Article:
The Nuclear Option


No sooner had the debate begun about how ‘Derry Girls’ really measures up as a sitcom, than BBC Northern Ireland decided last week to air the first of three new episodes of ‘Give My Head Peace’.

Thanks BBC because you just reminded everyone what a massive leap forward Lisa McGee’s not quite perfect Channel 4 sitcom is for Northern Irish comedy.

Now entering the second half of its six episode run, the fourth episode of ‘Derry Girls’ again delivered some sharp, laugh out loud moments, even if, once again, it didn’t completely work.

Episode four found the girls back in church where a group of teenagers from Chernobyl were paraded in front of the congregation before they were dispatched to live with local families.

The “wains from Chernobyl” were introduced by Niall Cusack’s priest who told his parishioners they were there to get their lungs cleared.

Siobhan McSweeney’s sarcastic Sister Michael commended him on his homily but snapped back at him: “Keep it moving. ‘Rawhide’ is on in 15 minutes”.

Addressing the congregation, she mused that sending Chernobyl’s young people to Derry during the Troubles was not quite a case of moving from the frying pan into the fire but rather into a wok.

Saoirse Monica Jackson’s Erin Quinn and her cousin, Louisa Harland’s Orla McCool were delighted to have landed a “wain from Chernobyl”.

Diona Doherty’s Katya, however, did not seem to share Erin’s belief that Derry was “a cracker place” and she also had to put up with everyone calling her a Russian.

Jamie Lee O’Donnell’s thrill seeking Michelle naturally turned up with her much derided English cousin Dylan Llewelyn’s James and Nicola Coughlan’s earnest Clare in tow.

In typical fashion, Michelle announced her intention to lose the rest of her virginity to “a Cossack”.

Katya turned out to be a rather gruff Ukrainian girl who immediately took a shine to James, much to the surprise of Erin, Orla and Clare who had all bought into Michelle’s insistence in the previous three episodes that he was gay.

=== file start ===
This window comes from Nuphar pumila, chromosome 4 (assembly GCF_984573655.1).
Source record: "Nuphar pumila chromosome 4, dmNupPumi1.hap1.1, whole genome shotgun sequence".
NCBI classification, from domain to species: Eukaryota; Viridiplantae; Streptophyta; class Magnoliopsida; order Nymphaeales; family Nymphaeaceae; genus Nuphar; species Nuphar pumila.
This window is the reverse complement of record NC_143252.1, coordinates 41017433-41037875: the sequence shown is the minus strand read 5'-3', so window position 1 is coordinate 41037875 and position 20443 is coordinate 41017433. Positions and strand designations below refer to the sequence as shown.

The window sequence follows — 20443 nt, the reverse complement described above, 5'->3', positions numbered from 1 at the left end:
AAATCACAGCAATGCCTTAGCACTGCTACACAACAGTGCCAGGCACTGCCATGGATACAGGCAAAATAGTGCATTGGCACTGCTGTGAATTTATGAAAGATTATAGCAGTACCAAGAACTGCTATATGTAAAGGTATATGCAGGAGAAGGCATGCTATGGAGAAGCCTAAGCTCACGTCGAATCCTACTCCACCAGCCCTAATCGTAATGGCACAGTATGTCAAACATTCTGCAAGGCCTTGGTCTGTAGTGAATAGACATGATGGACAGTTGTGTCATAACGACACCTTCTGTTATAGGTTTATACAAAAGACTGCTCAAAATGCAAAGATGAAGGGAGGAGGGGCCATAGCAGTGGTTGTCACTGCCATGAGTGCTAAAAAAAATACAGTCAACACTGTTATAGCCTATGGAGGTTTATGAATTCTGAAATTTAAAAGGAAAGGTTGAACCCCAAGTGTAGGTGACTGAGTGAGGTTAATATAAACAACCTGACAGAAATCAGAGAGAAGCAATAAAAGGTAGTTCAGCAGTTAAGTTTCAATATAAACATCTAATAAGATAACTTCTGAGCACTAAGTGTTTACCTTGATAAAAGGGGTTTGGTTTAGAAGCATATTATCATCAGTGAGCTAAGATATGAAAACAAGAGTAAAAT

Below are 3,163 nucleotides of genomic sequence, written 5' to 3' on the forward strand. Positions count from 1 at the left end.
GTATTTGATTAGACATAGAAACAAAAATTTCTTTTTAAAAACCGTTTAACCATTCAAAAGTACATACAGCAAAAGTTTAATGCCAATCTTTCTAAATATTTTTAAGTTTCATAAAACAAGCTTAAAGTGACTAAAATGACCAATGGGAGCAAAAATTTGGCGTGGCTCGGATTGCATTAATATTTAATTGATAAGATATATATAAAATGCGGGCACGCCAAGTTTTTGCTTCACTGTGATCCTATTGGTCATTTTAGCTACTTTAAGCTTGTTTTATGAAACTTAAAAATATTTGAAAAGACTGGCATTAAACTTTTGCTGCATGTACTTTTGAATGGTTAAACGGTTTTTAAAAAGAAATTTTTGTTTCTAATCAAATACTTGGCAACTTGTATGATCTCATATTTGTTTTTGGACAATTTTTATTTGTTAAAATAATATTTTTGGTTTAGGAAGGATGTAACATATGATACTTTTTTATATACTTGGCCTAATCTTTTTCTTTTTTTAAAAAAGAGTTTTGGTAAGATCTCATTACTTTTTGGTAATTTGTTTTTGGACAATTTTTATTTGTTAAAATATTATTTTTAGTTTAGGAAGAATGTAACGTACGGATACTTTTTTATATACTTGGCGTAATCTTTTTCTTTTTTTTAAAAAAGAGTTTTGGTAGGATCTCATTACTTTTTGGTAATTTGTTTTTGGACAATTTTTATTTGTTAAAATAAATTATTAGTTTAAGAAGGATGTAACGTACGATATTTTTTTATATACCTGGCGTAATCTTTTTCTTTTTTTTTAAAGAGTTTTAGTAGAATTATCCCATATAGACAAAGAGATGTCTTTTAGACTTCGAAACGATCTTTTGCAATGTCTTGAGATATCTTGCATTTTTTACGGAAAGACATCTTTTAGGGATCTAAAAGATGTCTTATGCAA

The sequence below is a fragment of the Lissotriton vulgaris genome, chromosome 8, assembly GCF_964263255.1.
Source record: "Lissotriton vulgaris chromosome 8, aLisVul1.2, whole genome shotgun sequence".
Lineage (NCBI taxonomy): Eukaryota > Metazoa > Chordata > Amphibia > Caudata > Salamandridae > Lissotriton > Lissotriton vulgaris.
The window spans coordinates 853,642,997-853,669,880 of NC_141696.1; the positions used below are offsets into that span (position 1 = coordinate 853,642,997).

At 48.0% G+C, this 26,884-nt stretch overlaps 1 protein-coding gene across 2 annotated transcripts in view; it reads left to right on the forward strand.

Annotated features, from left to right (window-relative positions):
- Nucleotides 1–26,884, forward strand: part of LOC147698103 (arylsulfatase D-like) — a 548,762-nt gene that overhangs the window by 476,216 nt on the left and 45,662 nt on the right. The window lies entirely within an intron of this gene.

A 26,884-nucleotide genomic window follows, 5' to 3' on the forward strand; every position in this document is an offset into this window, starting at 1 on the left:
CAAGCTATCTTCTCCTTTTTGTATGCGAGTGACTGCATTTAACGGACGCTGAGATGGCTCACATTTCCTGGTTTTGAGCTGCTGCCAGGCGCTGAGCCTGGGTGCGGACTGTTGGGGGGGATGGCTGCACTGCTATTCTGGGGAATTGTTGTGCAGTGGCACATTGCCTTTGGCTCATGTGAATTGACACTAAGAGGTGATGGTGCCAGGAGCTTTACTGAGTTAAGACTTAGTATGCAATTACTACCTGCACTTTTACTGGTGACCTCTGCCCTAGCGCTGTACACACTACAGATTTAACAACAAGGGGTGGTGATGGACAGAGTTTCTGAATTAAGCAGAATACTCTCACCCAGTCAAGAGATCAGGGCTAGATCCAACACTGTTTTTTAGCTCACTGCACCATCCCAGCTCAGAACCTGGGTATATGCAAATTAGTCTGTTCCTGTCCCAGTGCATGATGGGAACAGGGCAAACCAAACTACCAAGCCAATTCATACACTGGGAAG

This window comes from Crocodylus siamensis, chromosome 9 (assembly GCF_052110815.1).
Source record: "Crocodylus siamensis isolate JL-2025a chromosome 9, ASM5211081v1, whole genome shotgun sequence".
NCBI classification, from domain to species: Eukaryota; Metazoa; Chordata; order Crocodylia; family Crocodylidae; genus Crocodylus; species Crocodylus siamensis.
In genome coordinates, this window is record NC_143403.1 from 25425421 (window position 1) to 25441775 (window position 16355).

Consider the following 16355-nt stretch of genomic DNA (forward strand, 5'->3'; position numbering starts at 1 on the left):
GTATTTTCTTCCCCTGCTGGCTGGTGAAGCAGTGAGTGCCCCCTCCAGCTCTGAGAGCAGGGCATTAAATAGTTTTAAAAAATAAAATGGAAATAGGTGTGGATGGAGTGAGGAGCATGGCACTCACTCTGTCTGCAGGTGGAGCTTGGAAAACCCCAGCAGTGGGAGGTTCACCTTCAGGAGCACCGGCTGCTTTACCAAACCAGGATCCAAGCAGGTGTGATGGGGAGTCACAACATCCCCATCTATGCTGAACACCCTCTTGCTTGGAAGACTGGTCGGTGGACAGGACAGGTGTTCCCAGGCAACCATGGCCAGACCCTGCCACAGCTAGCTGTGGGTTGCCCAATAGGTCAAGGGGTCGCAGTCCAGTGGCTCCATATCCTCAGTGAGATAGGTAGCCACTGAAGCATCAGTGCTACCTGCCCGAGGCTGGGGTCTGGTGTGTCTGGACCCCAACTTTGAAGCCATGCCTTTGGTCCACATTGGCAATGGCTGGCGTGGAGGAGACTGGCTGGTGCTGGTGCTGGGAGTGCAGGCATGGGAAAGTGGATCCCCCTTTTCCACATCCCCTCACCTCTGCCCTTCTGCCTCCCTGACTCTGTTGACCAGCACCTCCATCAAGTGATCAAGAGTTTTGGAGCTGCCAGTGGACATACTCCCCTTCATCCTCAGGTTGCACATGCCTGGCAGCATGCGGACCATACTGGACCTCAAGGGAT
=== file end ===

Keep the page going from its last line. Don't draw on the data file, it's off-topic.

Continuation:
Meanwhile Erin’s mum Tara Lynne O’Neill’s Mary grew suspicious when her widowed father Ian McElhinney’s Grandpa Joe winked at someone in Mass.

Her suspicions that he might have a fancy woman mounted when it emerged he had bought two buns in the local bakery and had been spotted up Pump Street with a cream horn…

Yup… It was that kind of episode…

And while Erin continued to go all gooey at the sight of Anthony Boyle’s wannabe rock star/DJ David Donnelly in the local chippie, Michelle had her eye on Michael Shea’s rather reserved member of the Chernobyl group, Artem who had been tethered to Leah O’Rourke’s Jenny Joyce whose house he was staying in.

A party at Jenny’s house provided an opportunity for James, Michelle and Erin to pursue their objects of desire, Clare to challenge prejudice in her own misguided way, Orla to tackle a chocolate fountain and everyone to dance to Whigfield’s disco pop hit ‘Saturday Night’.

The fourth episode of ‘Derry Girls’ moved along at its trademark, breakneck pace and it again demonstrated McGee’s flair for ribald humour and a good one liner – a joke about slagging off the Pope, involving a Union Jack dress was a particular joy.

And while O’Donnell’s wild child act dominated the first three episodes, it was encouraging to see Jackson come into her own as Erin and a delight to see Ian McElhinney also getting his moment to shine.

Nevertheless Tommy Tiernan as Erin’s dad, Gerry continues to feel terribly underused and he seems a remarkably meek character for a fearless, boundary pushing stand-up comedian to play.

Maybe Gerry’s day will come.

As with previous episodes, the latest instalment had its bumpy moments and sometimes it resorted to some all too easy gags.

However episode four of ‘Derry Girls’ delivered enough laughs to justify the second series that Channel 4 has already commissioned.

As McGee dreams up that second series, she can do so in the luxury that a rival channel in Northern Ireland is still churning out a sitcom that was lame at birth and is about as funny as ‘Talkback’.



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